These safe and straightforward techniques promote good health and help counteract the aches and pains that sometimes develop when you’re behind the wheel.
Neck and shoulder stiffness. Back pain. Headache-inducing eye strain.
If you drive professionally, you’re probably familiar with at least one of these unpleasant conditions.
You might have even developed swollen legs or deep vein thrombosis as a result of sitting down for long periods of time.
But you shouldn’t resign yourself to ongoing discomfort, no matter how often you drive.
There is a range of simple exercises that drivers can use to alleviate these complaints and even prevent them from occurring in the first place.
Each of the following five exercises targets a different area. Select the exercises that correspond with your particular issues – or practise all five for full-body benefits.
To prevent eye strain and refresh your mind
When we drive, we often keep our eyes locked in one position for long periods of time. This, combined with the need to remain visually alert, can contribute to eye strain, which, in turn, can cause headaches. Eye rolls can help: a single set involves blinking slowly four times while looking upwards, then looking right, then down, then left, then up again, blinking slowly four times in each position.
To reduce swelling in the lower legs and feet
A slow-down in blood circulation while driving can lead to swollen legs and feet, which is not only uncomfortable but also potentially dangerous. You can reduce the swelling and prevent it from recurring with ankle rolls: with one arm on your vehicle to steady yourself, lift one leg off the ground and rotate your ankle slowly eight times in one direction, then eight times in the other direction. Repeat with the other foot.
To reduce back pain and relax the torso
Ergonomics can greatly reduce the severity of back pain but sitting correctly doesn’t always fix everything. To soothe an aching back and alleviate stiffness in the torso, stand with your feet shoulder-width apart, lift both arms above your head and slowly bend backwards until you can feel your back and shoulder muscles stretching. Return to upright, then slowly lean forward, allowing your arms to hang limp, until you feel your spine elongate.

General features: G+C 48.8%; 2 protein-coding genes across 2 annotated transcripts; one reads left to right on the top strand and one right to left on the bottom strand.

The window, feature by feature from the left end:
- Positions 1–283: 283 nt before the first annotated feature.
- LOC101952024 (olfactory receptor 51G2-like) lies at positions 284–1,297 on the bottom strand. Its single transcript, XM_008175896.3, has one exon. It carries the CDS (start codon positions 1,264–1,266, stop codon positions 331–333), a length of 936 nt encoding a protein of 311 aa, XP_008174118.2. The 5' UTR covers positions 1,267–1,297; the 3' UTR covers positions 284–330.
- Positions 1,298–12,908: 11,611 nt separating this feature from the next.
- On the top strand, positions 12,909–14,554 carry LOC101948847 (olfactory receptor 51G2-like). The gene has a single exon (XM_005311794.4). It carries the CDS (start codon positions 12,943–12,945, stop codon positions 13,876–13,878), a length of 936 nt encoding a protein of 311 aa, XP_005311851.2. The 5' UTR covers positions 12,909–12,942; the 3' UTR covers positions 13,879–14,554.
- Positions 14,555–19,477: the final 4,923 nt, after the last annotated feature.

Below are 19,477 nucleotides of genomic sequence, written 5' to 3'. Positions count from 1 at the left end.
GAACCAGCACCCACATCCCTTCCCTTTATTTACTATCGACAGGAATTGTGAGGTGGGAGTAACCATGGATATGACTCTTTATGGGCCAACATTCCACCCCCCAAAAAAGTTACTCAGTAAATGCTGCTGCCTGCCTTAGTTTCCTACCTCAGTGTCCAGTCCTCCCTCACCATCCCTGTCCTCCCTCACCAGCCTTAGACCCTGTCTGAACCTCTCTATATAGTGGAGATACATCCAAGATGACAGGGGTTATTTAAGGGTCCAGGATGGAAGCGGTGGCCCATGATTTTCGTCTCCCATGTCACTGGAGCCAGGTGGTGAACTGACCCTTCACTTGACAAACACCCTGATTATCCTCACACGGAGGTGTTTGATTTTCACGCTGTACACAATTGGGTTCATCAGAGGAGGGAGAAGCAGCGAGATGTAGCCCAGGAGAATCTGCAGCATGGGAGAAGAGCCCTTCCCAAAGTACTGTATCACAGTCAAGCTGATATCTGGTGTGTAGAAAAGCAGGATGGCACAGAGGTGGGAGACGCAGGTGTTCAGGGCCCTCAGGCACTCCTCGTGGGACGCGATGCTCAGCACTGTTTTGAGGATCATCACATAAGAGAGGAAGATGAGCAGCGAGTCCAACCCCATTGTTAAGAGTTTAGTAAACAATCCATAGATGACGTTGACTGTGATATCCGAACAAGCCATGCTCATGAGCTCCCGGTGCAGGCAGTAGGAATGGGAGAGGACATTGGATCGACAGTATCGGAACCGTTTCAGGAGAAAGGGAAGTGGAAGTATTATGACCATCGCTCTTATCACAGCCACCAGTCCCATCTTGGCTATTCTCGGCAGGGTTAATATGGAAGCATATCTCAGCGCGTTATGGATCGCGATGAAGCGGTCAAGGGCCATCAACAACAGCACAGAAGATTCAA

To loosen the neck and upper back
Tightness in the neck is a quadruple threat: as well as being unpleasant in its own right, it can lead to headaches, shoulder pain and back aches. To begin, try a neck roll: allow your head to gently fall forwards, then slowly roll your head clockwise eight times, then anti-clockwise eight times. You should now be ready for the neck rotation exercise: reach behind your head for the opposite ear, then gently turn your head towards the shoulder you’re reaching with, before repeating with your other ear.
To maintain flexibility and boost energy levels
It’s easy to forget about lower body stretches during a pit stop, but reduced flexibility in the upper legs can slow your reaction time in an emergency situation and can also contribute to the lower leg and feet problems mentioned above. Counteract it with a hamstring square: using your vehicle for support, bend forward at the waist so the two halves of your body form a right angle and hold that position. Then stretch your quads by slowly raising one leg behind you and reaching backwards to grab it with your corresponding hand. Repeat with the other leg.